When the case wound its way to the Supreme Court, a 3-judge bench of justices Dhananjay Chandrachud, Indu Malhotra and Indira Banerjee upheld the SAT decision to let off Mr Malhoutra.
 
Shreehas Tambe
A third case that smacks of similar overreach and cited by securities law experts is that of Shreehas P Tambe, senior vice-president of Biocon Ltd. Mr Tambe sold 17,440 shares of the company, after obtaining pre-clearance, in order to make a part-payment for purchase of a residential property in December 2017. SEBI had alleged that Mr Tambe possessed UPSI relating to Biocon’s collaboration with Sandoz and restrained him from on accessing the market and imposed a monetary penalty of Rs2 lakh. The only valid charge against him was that he disclosed the sale after the stipulated 48-hour period under insider trading rules.
 
Given that insider trading cases are notoriously difficult to prove, it is unclear why SEBI would set itself up for repeated embarrassment by adopting a stand of ‘absolute liability’ even when actions are not motivated by profiting from UPSI, but are in line with other legal or contractual agreements.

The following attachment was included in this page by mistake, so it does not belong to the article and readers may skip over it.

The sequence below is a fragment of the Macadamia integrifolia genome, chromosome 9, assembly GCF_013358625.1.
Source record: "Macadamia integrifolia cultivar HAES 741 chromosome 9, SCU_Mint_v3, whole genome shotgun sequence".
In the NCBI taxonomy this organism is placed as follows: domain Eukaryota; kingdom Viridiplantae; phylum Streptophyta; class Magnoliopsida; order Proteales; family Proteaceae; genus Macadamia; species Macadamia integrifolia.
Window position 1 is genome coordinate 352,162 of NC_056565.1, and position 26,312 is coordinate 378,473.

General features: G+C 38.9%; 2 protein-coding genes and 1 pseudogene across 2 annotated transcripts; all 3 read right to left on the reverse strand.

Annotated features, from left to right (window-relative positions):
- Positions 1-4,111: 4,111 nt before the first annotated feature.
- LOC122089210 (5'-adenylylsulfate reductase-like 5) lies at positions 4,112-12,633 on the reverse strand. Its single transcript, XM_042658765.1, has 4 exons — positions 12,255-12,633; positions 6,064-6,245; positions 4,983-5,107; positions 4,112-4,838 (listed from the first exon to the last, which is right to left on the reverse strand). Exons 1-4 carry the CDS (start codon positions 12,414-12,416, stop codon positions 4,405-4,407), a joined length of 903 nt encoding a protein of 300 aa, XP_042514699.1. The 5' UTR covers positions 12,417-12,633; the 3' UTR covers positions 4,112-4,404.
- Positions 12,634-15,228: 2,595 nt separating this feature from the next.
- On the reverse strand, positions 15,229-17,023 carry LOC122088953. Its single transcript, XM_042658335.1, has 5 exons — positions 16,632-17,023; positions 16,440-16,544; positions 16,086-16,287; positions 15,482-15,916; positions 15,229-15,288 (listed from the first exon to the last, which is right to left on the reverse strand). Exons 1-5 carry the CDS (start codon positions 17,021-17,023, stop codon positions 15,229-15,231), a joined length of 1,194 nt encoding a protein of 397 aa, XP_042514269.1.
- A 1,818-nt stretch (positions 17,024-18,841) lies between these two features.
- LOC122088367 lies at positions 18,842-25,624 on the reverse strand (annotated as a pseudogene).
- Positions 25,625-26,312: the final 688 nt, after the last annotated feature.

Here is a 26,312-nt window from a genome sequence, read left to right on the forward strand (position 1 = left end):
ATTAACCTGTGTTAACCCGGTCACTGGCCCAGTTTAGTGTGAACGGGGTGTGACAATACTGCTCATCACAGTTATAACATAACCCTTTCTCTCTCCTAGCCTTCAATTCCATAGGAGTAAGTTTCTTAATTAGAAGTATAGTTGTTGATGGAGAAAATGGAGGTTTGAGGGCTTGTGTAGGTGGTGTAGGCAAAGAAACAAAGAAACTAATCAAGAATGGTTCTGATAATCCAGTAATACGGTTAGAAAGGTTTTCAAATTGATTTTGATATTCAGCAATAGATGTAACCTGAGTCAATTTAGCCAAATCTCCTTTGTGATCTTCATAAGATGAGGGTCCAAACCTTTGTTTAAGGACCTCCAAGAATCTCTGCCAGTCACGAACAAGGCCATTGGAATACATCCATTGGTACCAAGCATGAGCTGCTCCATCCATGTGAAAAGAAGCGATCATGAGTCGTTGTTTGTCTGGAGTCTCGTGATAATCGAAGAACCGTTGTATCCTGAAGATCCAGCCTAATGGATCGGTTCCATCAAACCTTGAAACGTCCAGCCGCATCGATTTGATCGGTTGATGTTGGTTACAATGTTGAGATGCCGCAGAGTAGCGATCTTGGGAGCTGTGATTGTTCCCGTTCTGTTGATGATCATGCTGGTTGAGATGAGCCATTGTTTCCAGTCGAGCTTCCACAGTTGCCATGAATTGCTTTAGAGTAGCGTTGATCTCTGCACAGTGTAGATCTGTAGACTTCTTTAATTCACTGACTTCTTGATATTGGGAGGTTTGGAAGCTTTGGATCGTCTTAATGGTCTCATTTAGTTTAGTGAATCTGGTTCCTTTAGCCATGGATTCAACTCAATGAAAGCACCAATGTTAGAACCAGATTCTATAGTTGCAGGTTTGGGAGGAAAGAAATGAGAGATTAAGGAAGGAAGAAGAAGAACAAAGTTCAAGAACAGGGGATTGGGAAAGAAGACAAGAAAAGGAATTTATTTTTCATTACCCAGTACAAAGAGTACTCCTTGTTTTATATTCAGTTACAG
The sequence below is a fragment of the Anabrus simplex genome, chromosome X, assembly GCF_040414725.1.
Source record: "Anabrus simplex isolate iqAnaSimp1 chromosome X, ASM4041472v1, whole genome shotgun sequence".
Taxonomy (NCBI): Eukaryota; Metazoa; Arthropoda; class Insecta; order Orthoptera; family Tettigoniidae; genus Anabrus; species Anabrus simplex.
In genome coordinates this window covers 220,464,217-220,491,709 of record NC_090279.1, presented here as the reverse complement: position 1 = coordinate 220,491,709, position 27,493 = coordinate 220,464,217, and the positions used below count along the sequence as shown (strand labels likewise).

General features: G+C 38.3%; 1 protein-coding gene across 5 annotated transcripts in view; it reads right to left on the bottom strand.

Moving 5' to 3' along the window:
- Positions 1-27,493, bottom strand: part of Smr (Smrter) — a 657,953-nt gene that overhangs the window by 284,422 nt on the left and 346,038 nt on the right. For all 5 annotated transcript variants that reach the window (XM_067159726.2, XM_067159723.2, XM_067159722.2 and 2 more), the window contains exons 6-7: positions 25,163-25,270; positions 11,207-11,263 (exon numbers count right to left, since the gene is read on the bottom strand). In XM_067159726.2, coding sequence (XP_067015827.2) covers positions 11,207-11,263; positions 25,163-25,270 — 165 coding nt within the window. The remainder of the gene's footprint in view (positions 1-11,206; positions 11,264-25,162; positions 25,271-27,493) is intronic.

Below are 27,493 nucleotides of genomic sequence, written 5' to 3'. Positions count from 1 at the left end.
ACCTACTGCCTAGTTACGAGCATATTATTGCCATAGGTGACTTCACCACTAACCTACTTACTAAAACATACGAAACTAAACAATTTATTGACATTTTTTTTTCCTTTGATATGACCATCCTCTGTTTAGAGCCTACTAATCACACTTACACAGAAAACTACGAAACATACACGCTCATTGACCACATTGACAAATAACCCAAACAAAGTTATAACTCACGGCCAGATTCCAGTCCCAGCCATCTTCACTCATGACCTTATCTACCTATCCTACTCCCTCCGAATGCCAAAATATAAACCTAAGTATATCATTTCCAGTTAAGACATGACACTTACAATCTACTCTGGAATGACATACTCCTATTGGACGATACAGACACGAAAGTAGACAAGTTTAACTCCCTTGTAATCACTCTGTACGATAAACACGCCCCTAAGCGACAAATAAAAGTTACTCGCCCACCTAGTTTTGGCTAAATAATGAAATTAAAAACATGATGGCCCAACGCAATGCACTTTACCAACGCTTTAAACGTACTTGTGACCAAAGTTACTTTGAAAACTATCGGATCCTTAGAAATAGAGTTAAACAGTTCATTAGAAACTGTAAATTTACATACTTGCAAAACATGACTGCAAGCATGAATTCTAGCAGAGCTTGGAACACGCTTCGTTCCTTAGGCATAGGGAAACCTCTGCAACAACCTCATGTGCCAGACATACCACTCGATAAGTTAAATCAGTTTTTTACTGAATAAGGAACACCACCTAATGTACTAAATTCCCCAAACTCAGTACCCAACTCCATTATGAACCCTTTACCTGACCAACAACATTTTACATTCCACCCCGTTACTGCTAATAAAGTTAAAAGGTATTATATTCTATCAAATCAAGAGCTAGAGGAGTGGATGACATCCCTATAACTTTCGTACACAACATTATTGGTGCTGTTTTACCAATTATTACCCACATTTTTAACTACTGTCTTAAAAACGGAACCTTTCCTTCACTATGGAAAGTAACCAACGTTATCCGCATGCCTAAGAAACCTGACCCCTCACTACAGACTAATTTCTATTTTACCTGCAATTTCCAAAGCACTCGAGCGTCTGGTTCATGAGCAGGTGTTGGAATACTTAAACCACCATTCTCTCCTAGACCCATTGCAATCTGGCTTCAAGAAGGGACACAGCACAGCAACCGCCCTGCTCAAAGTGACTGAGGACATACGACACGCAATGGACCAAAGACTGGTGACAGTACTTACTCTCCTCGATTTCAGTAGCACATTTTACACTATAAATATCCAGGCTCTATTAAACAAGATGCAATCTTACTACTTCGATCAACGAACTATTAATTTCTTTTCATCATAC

There a need for greater restraint and application of mind when the regulator has the power to destroy reputations and inflict a financial damage in a system that hardly ever compensates victims of unjust action by the State or its regulatory, enforcement or investigation agencies.
 
Earlier this year, Moneylife Foundation published a detailed "Review of Insider Trading Cases" mentored by advocate Ravichandra Hegde, partner of Parinam Law Associates. It studied the interpretation of SEBI rules through a series of landmark judgements after 2015. The study concluded that SEBI has failed to adopt a uniform approach in deciding similar cases, leading to divergent orders that need further adjudication by appellate forums. When such cases are stuck down, do they embarrass the regulator? Is there any internal evaluation and checks & balances against such overzealous action?